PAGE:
If they are fearful when they arrive and don’t wish to interact then leave them to choose their space and don’t keep encouraging them to make friends. They will come around in their own time but if you keep trying to make them do things you could increase their anxiety and make the process of them settling take much longer.

Avoid having lots of visitors to the house during the first week. Let your new arrival settle, get used to their new environment and get used to you before you start introducing more new people. Visitors tend to want to excessively fuss because they will know you rescued this dog from an awful situation. All this attention from so many strangers can cause many of these dogs to feel anxious. Let your dog choose to interact with any visitors when they do come, but if they don’t want to then leave them be and ask your visitors to ignore them. You should be able to tell how comfortable they’re feeling from their body language. If they’re happily leaping around your new visitors, then it’s more likely they will enjoy a fuss, but if they’re hesitant and unsure, it is REALLY IMPORTANT that you let your dog set the pace for new introductions. If you try to encourage them to make friends, you can actually MAKE them scared of new people – and this can take months to change once established.

SAFETY: Keep them on a lead, preferably a long line in the garden for the first few days, some dogs can be very panicked by all they’ve been through & their new surroundings and you want to be sure they have no intention of trying to escape. This is especially important and a very real possibility if your new rescue dog was a street dog. Some of these dogs have been reported to jump 6ft fences and if you have any gaps in your fencing, you can be sure your Romanian dog will find them!

Double lead your rescue dog when you first start walking them outside, in case they panic and slip a collar or harness. Best combination is harness +
lead with a flat collar + lead. Or you could have a slip lead on as well as your ordinary collar/harness & lead, but don’t use it, it’s only there as a
back-up if anything goes wrong. Many Romanian dogs will panic if you use a lead that tightens around their neck so make sure the slip lead is only used as a backup emergency.

Take your rescue dog out to the garden when they arrive (on a lead) to see if they want to toilet. Most won’t go until they have settled down.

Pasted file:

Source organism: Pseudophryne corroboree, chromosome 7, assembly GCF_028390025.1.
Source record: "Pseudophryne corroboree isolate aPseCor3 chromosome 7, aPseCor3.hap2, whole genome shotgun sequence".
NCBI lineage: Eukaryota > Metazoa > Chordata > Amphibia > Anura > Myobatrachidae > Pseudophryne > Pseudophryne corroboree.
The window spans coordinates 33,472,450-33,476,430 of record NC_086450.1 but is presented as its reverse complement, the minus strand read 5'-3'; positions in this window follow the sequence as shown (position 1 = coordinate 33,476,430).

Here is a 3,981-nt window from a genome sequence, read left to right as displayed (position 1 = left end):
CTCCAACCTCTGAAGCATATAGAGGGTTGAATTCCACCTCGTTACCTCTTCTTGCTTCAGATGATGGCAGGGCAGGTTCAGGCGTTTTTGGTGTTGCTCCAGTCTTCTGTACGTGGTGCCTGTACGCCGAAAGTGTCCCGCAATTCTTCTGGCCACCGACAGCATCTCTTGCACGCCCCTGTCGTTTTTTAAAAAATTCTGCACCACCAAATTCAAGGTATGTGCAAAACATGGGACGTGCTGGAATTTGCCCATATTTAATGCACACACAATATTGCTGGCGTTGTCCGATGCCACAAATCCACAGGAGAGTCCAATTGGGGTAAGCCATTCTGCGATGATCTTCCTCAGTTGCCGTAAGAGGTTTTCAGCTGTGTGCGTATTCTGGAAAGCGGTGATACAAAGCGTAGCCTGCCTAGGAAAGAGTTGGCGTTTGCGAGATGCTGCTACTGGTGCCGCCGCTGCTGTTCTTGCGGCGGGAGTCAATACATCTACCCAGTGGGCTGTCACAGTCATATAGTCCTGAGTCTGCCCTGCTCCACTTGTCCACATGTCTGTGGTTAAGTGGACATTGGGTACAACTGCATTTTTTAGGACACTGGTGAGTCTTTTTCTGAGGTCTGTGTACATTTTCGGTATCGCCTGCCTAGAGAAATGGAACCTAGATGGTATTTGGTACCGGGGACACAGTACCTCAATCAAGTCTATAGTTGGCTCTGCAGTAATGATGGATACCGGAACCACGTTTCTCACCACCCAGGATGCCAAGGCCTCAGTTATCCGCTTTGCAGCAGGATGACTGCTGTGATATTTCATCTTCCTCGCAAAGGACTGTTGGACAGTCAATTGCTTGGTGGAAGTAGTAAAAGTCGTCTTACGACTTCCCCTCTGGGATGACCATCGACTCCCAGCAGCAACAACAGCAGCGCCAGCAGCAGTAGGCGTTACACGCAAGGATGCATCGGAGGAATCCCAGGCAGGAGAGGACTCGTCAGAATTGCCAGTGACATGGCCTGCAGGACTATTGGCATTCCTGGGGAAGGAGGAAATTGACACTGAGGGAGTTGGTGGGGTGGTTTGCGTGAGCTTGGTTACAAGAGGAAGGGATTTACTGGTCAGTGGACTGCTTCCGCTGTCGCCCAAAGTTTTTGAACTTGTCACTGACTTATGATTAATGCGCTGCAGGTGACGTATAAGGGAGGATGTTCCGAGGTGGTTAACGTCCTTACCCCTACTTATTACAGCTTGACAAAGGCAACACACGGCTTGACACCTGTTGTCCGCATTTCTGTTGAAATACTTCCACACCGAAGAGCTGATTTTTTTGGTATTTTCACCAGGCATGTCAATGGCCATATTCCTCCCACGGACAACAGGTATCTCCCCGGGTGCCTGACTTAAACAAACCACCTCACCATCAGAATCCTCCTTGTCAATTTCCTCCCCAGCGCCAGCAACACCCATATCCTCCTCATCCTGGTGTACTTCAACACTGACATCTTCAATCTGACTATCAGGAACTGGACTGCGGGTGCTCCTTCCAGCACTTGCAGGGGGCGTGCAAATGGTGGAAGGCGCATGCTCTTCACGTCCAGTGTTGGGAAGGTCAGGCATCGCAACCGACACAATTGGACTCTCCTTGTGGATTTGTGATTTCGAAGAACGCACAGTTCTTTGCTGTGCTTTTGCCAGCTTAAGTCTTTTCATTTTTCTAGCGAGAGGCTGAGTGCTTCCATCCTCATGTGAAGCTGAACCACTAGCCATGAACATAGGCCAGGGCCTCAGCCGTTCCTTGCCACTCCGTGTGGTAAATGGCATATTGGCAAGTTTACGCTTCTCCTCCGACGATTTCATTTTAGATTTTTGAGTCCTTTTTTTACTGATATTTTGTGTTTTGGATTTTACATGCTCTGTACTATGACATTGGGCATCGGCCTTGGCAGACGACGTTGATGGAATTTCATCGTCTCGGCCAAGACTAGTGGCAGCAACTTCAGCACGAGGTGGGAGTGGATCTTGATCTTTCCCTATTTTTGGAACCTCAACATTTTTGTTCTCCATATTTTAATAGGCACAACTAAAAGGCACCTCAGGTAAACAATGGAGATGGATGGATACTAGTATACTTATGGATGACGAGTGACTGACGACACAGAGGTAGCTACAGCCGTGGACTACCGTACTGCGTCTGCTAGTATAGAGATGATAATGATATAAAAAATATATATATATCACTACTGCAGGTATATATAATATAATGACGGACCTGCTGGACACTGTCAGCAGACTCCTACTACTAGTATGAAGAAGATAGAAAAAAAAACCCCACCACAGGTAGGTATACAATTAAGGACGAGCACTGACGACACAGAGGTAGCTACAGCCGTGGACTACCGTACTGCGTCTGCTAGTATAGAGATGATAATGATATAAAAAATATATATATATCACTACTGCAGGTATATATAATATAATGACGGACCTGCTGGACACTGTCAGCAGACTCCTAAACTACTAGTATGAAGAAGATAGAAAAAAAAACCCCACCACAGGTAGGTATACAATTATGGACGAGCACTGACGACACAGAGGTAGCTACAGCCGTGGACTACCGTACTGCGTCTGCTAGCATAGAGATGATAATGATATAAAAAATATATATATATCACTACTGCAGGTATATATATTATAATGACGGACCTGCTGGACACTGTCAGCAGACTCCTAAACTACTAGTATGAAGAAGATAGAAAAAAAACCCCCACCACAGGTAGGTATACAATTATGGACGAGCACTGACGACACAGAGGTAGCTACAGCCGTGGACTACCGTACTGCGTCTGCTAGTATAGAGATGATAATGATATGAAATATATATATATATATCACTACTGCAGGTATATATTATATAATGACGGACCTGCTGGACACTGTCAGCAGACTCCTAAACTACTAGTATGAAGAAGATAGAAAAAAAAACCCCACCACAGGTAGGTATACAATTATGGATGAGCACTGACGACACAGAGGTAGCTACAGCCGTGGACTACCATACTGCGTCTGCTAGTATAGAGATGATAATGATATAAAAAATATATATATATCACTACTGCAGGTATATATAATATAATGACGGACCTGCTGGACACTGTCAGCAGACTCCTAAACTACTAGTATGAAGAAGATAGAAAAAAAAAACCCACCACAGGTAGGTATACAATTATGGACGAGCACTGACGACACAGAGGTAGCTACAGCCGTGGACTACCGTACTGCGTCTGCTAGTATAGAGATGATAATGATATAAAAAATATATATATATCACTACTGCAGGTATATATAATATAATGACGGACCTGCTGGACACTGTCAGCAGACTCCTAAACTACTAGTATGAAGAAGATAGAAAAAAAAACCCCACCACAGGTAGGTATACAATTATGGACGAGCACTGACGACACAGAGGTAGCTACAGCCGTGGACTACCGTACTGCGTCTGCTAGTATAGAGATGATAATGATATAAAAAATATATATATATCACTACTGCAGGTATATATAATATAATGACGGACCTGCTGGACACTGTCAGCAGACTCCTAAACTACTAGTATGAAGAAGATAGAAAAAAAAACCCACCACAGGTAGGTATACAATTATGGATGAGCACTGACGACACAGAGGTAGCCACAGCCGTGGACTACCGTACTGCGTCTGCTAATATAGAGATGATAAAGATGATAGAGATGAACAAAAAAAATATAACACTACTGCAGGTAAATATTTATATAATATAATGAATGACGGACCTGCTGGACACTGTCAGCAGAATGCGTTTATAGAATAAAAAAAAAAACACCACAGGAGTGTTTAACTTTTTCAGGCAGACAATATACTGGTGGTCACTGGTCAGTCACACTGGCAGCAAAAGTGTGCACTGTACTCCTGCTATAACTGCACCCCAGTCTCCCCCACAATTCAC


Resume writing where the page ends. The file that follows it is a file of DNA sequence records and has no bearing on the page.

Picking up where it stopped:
Following on from this take them out to go to the toilet as soon as they wake up, after each meal and every couple of hours for the first week (every hour if a puppy) this will lessen the risk of accidents in the house and give you the opportunity to praise and reinforce all toileting outside. This will increase the likelihood they will quickly learn where they are suppose to go to the toilet and reduce the degree of accidents in the house. Most of these dogs are toilet trained within 48 hours.


  • Don’t keep fussing over your new arrival, they will most likely not be used to it. Although you may feel you are showering them with all the love they have missed out on and comforting them during their stress at being in a new home, they find this quite stressful, in addition to all the stress of their journey and finding themselves in a whole new strange environment. Give them time and space.
  • Don’t Bathe them for at least a few days. Your new arrival will most likely pong a bit. Please refrain from putting them through the additional stress of being bathed unless it’s absolutely necessary for medical reasons. This is a very intrusive and often scary experience for a dog that has already been through so much stress. They have no idea who you are or where they are and may not cope at all well with being manhandled into a bath or shower. This kind of overwhelm in the first few days of arriving could easily cause trauma for your new arrival and the development of more deep seated issues (fearfulness, mistrust, reactivity) Once a few days have passed you will have a much better idea of how your dog might cope with this experience (or not as the case may be) The smell very quickly diminishes anyway so just give them some space on this one.
  • Don’t allow them to follow you everywhere and have access to all areas of the house for the first few days/weeks. Often these dogs will not be used to all the home comforts we offer them and if you allow them free reign over everything, you could find them developing resource guarding behaviors over all the new & wonderful ‘stuff’ they find at their pawtips. Plus it can help prevent the development of separation anxiety by providing them with their own room that you leave now and again just to go to other areas of the house. In addition to this, an anxious dog can feel more anxious if they have too much space.
  • Don’t Let them on beds or sofa’s for the first few weeks. Again this can instigate resource guarding, which once it starts to happen, is more difficult to stop than if you can prevent it from starting and being practiced in the first place. Resource guarding of sofa’s and beds is a very common problem during the first few weeks and has led to quite a few bites and the return to kennels of newly adopted dogs, so please help make your adoption be as successful as possible and follow this advice.
  • Don’t reinforce ALL attention demanding behaviors. This can often be an insecurity based behavior and you could enhance the possibility of separation anxiety and owner possessiveness (resource aggression) being created by always giving in to their demands for attention. By all means give them plenty of attention once they’re settled in, but try to avoid always responding to their demands for it.
  • Don’t mess about with your rescue dogs feet – this is a very sensitive area (instinctively) for dogs, leave grooming, bathing and rubbing with a towel until they are a bit more familiar with you and a relationship of trust has been established.